Civic

 

Friends of the High Line and the City of New York, co-creators of the now-famous park on a reused elevated railroad through the west side of Manhattan, unveiled their plans for the third phase of the landmark preservation project at a public meeting last night. Check out the slideshow below for images of how the newly-restored and reimagined section will look:

This phase addresses the rail yards portion of the project at the northern terminus of the High Line, where more than 12 million square feet of new office, residential, retail, and cultural uses are planned for the site as part of the Hudson Yards development above the rail yards.

Construction of the High Line will be closely coordinated with the development of Hudson Yards, with the park fully built out on the majority of the eastern section of the historic railway, and an interim walkway built over the western section. ... Read More →

The National Trust for Historic Preservation works to save America's historic places. Join us today to help protect the places that matter to you.

Saving Schools in Shrinking Cities

Posted on: March 8th, 2012 by National Trust for Historic Preservation 2 Comments

 

Written by Brenna Moloney

Figuring out what to do with empty school buildings is a major preservation conundrum in shrinking cities. The issue isn't one of figuring out what to do with one or two obsolete old buildings once the school district decides to build a new high school somewhere else. The issue goes beyond that and can reach almost epidemic levels. This is true of the two cities I work in for the National Trust and the Michigan Historic Preservation Network.

In Saginaw, Michigan, there are about 11 vacant public schools and many more vacant private school buildings. In Lansing, Michigan, the school board is currently debating which of the city’s two major high schools, Eastern or Sexton, is to be closed. With crushing budget constraints, a burgeoning private charter school market, and shrinking populations, these cities can no longer afford the level of educational infrastructure that they currently have and are looking to rightsize.


Lansing's Art Moderne-style Sexton High School. (Photo: redmudball on Flickr)

In addition, many of these buildings are architectural gems. Built in the early 1940s, Sexton High School is an Art Moderne building with curved yellow brick walls and stunning craft tile details on the interior. Opened in the city center in 1928, Lansing's Collegiate Gothic-style Eastern High School sports a copper cupola and gutters, carved arch windows and a slate roof. Additionally, they are both irreplaceable neighborhood anchors and once one of them goes, there is no telling what the future of the neighborhood may hold.... Read More →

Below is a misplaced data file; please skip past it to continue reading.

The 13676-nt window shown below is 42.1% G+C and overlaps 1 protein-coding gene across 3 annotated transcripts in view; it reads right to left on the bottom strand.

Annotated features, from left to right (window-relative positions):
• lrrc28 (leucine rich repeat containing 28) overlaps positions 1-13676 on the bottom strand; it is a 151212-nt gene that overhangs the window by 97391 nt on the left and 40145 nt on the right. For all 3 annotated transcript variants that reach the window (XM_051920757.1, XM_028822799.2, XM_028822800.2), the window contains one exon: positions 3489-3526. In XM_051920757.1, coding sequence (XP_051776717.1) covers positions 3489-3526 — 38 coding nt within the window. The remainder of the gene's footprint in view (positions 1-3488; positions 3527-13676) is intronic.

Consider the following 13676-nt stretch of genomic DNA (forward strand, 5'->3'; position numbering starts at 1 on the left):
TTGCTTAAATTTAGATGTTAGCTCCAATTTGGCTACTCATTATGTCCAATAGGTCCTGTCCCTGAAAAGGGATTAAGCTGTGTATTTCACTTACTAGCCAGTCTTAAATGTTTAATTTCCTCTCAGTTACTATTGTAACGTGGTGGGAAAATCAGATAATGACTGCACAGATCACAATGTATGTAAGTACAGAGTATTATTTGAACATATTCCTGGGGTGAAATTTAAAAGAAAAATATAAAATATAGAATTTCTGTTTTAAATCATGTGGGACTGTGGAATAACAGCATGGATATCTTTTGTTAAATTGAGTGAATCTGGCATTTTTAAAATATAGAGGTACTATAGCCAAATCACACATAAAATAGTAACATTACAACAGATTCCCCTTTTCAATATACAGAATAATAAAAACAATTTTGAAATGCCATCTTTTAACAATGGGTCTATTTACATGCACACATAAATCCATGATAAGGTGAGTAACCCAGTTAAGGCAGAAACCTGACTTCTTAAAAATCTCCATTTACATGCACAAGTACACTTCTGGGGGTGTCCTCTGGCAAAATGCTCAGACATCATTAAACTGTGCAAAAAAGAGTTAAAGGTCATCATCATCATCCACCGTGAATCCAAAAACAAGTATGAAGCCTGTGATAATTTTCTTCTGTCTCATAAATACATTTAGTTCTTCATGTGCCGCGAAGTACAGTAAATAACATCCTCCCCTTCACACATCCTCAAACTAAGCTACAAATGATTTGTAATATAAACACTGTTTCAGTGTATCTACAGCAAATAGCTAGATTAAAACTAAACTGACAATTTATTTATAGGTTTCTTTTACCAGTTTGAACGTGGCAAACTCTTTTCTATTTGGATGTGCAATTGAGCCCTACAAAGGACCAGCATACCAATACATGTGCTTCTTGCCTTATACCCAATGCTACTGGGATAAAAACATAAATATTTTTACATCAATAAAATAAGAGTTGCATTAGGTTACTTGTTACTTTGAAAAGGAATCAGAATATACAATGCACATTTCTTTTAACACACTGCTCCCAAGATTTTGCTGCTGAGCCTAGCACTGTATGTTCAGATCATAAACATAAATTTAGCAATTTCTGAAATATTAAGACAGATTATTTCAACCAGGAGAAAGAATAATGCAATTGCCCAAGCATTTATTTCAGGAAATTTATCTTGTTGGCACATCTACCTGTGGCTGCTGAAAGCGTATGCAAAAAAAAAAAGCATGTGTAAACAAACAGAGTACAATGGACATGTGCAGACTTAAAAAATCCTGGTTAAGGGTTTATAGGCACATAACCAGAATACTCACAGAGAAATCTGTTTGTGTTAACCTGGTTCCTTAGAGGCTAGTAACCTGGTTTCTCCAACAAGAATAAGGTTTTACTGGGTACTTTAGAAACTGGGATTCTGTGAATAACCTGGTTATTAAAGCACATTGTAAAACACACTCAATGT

The National Trust for Historic Preservation works to save America's historic places. Join us today to help protect the places that matter to you.

National Trust for Historic Preservation

National Trust for Historic Preservation

The National Trust for Historic Preservation, a privately funded non-profit organization, works to save America's historic places.

Historic Properties for Sale: $1 School Edition

Posted on: January 6th, 2012 by David Garber 3 Comments

 

Old Lincoln School - Rock Island, Illinois

This city-owned landmark was built in 1894 and is for sale to a qualified developer for redevelopment as mixed-use commercial or residential space. It was listed as one of the 10 most endangered properties in Illinois in 2005. Best part? Pricetag: $1.

Parker-Gray School - Alexandria, Virginia

Located just steps from Old Town Alexandria and the Braddock Road metro station, this 1944 structure needs some TLC to bring it back to its former glory.  Originally constructed as a nursery school for African-American children during WWII, the building became the William Thomas American Legion Post #129, which continued to serve the local African-American community through the 20th century. Pricetag: $675,000.

Barnett Hospital and Nursing School - Huntington, West Virginia

The historic Barnett Hospital and Nursing School is a three story frame and brick veneer building is zoned for residential and/or commercial development. Parking is available on site. The building was placed on the National Register of Historic Places in 2009 and is eligible for West Virginia and Federal Historic Preservation Tax Credits. The building is the only known Black Hospital founded, owned, and administer by a single African-American, Dr. C. C. Barnett, still standing. Dr. Barnett was a first cousin of Carter G. Woodson, the Father of Black History. Pricetag: $500,000.

David Garber is the blog editor at the National Trust for Historic Preservation.

The National Trust for Historic Preservation works to save America's historic places. Join us today to help protect the places that matter to you.

Renovating Schools: Good for the Pocketbook & Good for the Soul

Posted on: October 25th, 2011 by National Trust for Historic Preservation 4 Comments

 


Buffalo's renovation of 48 older schools created local jobs and incorporated 21st century technology into once-vacant historic buildings like the City Honors School.

Written by Renee Kuhlman

Everyone once in a while, I have to visit a historic building and recharge. Sound familiar? There’s just something about being enveloped in a place that’s seen some history that’s good for my soul.

Last Friday, I got to see several renovated schools in Buffalo, New York courtesy of Conrad Wesolek from LPCiminelli Construction Corp. Did I mention that $1.2 billion (yes, billion) has been invested in renovating old and historic schools in Buffalo?

What fascinated me was the fact that the folks involved couldn’t believe that this wasn’t the norm around the country. They saw these renovations as being good for the school district’s bottom-line.

  • We know that renovation creates more jobs than new construction because it’s more labor intensive.